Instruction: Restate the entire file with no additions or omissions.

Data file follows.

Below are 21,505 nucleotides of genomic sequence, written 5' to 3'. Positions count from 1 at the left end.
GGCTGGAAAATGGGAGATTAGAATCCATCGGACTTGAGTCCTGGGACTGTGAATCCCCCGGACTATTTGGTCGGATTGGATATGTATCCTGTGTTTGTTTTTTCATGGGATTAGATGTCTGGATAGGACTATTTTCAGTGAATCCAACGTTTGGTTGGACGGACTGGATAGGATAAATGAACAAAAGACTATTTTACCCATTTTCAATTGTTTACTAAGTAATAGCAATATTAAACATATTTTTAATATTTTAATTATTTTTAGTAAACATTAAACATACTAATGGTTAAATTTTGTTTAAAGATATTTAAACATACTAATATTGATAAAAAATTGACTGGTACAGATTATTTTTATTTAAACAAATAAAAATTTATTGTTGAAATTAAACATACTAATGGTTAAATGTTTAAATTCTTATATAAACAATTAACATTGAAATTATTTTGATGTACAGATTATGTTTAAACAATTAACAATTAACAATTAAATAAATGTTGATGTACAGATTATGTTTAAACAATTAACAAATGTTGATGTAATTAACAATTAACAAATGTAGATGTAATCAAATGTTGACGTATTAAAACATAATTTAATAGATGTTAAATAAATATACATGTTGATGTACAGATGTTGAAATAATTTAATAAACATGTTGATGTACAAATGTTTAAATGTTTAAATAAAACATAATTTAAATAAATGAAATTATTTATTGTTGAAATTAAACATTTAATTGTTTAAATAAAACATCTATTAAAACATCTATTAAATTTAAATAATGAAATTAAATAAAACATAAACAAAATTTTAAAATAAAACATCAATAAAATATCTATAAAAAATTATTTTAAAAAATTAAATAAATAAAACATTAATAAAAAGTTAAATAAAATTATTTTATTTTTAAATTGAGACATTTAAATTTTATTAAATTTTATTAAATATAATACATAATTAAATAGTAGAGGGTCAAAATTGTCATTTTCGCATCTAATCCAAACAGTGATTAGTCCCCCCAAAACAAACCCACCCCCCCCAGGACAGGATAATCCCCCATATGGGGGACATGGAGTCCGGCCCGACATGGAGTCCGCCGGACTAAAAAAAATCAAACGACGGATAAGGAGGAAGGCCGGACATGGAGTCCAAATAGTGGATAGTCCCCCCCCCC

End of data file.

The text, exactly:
Below are 21,505 nucleotides of genomic sequence, written 5' to 3'. Positions count from 1 at the left end.
GGCTGGAAAATGGGAGATTAGAATCCATCGGACTTGAGTCCTGGGACTGTGAATCCCCCGGACTATTTGGTCGGATTGGATATGTATCCTGTGTTTGTTTTTTCATGGGATTAGATGTCTGGATAGGACTATTTTCAGTGAATCCAACGTTTGGTTGGACGGACTGGATAGGATAAATGAACAAAAGACTATTTTACCCATTTTCAATTGTTTACTAAGTAATAGCAATATTAAACATATTTTTAATATTTTAATTATTTTTAGTAAACATTAAACATACTAATGGTTAAATTTTGTTTAAAGATATTTAAACATACTAATATTGATAAAAAATTGACTGGTACAGATTATTTTTATTTAAACAAATAAAAATTTATTGTTGAAATTAAACATACTAATGGTTAAATGTTTAAATTCTTATATAAACAATTAACATTGAAATTATTTTGATGTACAGATTATGTTTAAACAATTAACAATTAACAATTAAATAAATGTTGATGTACAGATTATGTTTAAACAATTAACAAATGTTGATGTAATTAACAATTAACAAATGTAGATGTAATCAAATGTTGACGTATTAAAACATAATTTAATAGATGTTAAATAAATATACATGTTGATGTACAGATGTTGAAATAATTTAATAAACATGTTGATGTACAAATGTTTAAATGTTTAAATAAAACATAATTTAAATAAATGAAATTATTTATTGTTGAAATTAAACATTTAATTGTTTAAATAAAACATCTATTAAAACATCTATTAAATTTAAATAATGAAATTAAATAAAACATAAACAAAATTTTAAAATAAAACATCAATAAAATATCTATAAAAAATTATTTTAAAAAATTAAATAAATAAAACATTAATAAAAAGTTAAATAAAATTATTTTATTTTTAAATTGAGACATTTAAATTTTATTAAATTTTATTAAATATAATACATAATTAAATAGTAGAGGGTCAAAATTGTCATTTTCGCATCTAATCCAAACAGTGATTAGTCCCCCCAAAACAAACCCACCCCCCCCAGGACAGGATAATCCCCCATATGGGGGACATGGAGTCCGGCCCGACATGGAGTCCGCCGGACTAAAAAAAATCAAACGACGGATAAGGAGGAAGGCCGGACATGGAGTCCAAATAGTGGATAGTCCCCCCCCCC